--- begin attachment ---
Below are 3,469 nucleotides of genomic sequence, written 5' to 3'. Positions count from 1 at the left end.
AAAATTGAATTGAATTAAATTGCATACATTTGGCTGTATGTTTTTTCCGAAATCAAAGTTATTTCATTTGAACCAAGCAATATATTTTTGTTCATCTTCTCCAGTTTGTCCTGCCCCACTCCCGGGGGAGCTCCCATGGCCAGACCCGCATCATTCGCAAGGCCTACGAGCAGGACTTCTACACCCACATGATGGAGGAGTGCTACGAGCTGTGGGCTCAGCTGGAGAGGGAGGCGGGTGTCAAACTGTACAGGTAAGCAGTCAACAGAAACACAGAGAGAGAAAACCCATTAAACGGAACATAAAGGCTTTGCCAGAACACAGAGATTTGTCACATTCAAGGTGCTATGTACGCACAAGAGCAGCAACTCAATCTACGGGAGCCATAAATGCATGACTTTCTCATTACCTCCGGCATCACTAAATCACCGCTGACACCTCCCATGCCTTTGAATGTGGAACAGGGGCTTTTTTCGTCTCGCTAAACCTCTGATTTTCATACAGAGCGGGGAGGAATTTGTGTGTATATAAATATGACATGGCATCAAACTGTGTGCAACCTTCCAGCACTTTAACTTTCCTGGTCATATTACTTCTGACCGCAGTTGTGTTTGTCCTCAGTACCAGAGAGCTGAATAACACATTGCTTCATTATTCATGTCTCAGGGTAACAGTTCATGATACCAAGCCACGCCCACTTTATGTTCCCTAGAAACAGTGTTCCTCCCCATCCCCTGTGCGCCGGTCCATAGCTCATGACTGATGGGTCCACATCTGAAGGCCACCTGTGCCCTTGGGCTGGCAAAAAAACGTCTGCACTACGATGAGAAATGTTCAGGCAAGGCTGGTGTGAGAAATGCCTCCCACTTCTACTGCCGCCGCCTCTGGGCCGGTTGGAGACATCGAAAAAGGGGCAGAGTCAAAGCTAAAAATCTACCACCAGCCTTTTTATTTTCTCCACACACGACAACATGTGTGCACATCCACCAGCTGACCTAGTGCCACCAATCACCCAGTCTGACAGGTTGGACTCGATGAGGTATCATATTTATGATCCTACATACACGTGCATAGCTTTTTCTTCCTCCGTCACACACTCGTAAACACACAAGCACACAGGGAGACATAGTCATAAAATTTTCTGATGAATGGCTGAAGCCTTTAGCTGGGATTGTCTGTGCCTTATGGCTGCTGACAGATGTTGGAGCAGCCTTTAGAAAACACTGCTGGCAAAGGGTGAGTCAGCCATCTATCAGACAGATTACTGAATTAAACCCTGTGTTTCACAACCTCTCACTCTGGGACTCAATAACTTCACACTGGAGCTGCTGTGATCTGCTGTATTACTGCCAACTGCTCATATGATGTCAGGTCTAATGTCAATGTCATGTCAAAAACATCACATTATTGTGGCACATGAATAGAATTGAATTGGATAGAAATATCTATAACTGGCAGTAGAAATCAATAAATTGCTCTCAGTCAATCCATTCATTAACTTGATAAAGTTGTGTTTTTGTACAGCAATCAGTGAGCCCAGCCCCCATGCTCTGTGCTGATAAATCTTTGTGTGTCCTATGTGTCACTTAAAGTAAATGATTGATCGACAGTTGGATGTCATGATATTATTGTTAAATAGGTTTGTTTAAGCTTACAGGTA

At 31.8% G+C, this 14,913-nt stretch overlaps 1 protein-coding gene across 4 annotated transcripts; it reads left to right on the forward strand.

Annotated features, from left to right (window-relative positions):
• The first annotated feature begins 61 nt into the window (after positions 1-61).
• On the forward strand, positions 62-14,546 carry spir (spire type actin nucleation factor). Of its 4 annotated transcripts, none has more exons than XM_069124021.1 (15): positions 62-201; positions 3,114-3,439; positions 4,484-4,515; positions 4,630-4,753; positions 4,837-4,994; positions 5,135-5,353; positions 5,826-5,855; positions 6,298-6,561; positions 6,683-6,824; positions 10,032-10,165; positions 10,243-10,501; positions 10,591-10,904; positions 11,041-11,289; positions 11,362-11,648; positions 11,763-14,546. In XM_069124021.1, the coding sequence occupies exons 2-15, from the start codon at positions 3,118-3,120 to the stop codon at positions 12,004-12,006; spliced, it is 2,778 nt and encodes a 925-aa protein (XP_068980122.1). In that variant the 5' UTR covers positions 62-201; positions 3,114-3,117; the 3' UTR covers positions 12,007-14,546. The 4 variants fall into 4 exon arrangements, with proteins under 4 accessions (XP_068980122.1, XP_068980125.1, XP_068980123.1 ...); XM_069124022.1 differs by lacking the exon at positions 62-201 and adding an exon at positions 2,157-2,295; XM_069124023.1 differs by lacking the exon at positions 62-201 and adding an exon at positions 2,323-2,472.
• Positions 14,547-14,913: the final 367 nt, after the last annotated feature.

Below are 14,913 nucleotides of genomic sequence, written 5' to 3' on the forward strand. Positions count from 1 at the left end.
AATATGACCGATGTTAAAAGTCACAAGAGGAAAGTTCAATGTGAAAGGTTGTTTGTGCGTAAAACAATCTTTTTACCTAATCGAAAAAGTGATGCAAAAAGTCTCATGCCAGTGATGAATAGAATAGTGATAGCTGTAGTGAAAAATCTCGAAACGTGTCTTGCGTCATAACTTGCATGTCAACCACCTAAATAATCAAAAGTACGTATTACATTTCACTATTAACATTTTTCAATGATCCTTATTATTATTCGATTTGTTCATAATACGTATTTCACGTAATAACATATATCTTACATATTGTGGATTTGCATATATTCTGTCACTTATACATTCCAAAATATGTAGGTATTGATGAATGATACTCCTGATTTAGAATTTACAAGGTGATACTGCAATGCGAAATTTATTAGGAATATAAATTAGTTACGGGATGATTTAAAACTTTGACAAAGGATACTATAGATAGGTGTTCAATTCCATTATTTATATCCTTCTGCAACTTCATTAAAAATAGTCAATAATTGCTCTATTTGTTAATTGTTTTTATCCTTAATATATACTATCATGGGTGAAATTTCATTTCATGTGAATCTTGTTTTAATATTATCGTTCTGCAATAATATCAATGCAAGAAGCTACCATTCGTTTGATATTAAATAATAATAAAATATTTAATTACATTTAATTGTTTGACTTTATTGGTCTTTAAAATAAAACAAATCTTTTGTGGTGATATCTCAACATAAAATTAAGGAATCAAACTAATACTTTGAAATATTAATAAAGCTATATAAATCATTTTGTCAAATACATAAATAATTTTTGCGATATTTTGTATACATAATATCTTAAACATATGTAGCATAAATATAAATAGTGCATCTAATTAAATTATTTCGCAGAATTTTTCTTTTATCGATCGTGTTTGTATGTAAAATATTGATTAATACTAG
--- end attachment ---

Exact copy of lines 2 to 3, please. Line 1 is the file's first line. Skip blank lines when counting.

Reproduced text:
AAAATTGAATTGAATTAAATTGCATACATTTGGCTGTATGTTTTTTCCGAAATCAAAGTTATTTCATTTGAACCAAGCAATATATTTTTGTTCATCTTCTCCAGTTTGTCCTGCCCCACTCCCGGGGGAGCTCCCATGGCCAGACCCGCATCATTCGCAAGGCCTACGAGCAGGACTTCTACACCCACATGATGGAGGAGTGCTACGAGCTGTGGGCTCAGCTGGAGAGGGAGGCGGGTGTCAAACTGTACAGGTAAGCAGTCAACAGAAACACAGAGAGAGAAAACCCATTAAACGGAACATAAAGGCTTTGCCAGAACACAGAGATTTGTCACATTCAAGGTGCTATGTACGCACAAGAGCAGCAACTCAATCTACGGGAGCCATAAATGCATGACTTTCTCATTACCTCCGGCATCACTAAATCACCGCTGACACCTCCCATGCCTTTGAATGTGGAACAGGGGCTTTTTTCGTCTCGCTAAACCTCTGATTTTCATACAGAGCGGGGAGGAATTTGTGTGTATATAAATATGACATGGCATCAAACTGTGTGCAACCTTCCAGCACTTTAACTTTCCTGGTCATATTACTTCTGACCGCAGTTGTGTTTGTCCTCAGTACCAGAGAGCTGAATAACACATTGCTTCATTATTCATGTCTCAGGGTAACAGTTCATGATACCAAGCCACGCCCACTTTATGTTCCCTAGAAACAGTGTTCCTCCCCATCCCCTGTGCGCCGGTCCATAGCTCATGACTGATGGGTCCACATCTGAAGGCCACCTGTGCCCTTGGGCTGGCAAAAAAACGTCTGCACTACGATGAGAAATGTTCAGGCAAGGCTGGTGTGAGAAATGCCTCCCACTTCTACTGCCGCCGCCTCTGGGCCGGTTGGAGACATCGAAAAAGGGGCAGAGTCAAAGCTAAAAATCTACCACCAGCCTTTTTATTTTCTCCACACACGACAACATGTGTGCACATCCACCAGCTGACCTAGTGCCACCAATCACCCAGTCTGACAGGTTGGACTCGATGAGGTATCATATTTATGATCCTACATACACGTGCATAGCTTTTTCTTCCTCCGTCACACACTCGTAAACACACAAGCACACAGGGAGACATAGTCATAAAATTTTCTGATGAATGGCTGAAGCCTTTAGCTGGGATTGTCTGTGCCTTATGGCTGCTGACAGATGTTGGAGCAGCCTTTAGAAAACACTGCTGGCAAAGGGTGAGTCAGCCATCTATCAGACAGATTACTGAATTAAACCCTGTGTTTCACAACCTCTCACTCTGGGACTCAATAACTTCACACTGGAGCTGCTGTGATCTGCTGTATTACTGCCAACTGCTCATATGATGTCAGGTCTAATGTCAATGTCATGTCAAAAACATCACATTATTGTGGCACATGAATAGAATTGAATTGGATAGAAATATCTATAACTGGCAGTAGAAATCAATAAATTGCTCTCAGTCAATCCATTCATTAACTTGATAAAGTTGTGTTTTTGTACAGCAATCAGTGAGCCCAGCCCCCATGCTCTGTGCTGATAAATCTTTGTGTGTCCTATGTGTCACTTAAAGTAAATGATTGATCGACAGTTGGATGTCATGATATTATTGTTAAATAGGTTTGTTTAAGCTTACAGGTA

At 31.8% G+C, this 14,913-nt stretch overlaps 1 protein-coding gene across 4 annotated transcripts; it reads left to right on the forward strand.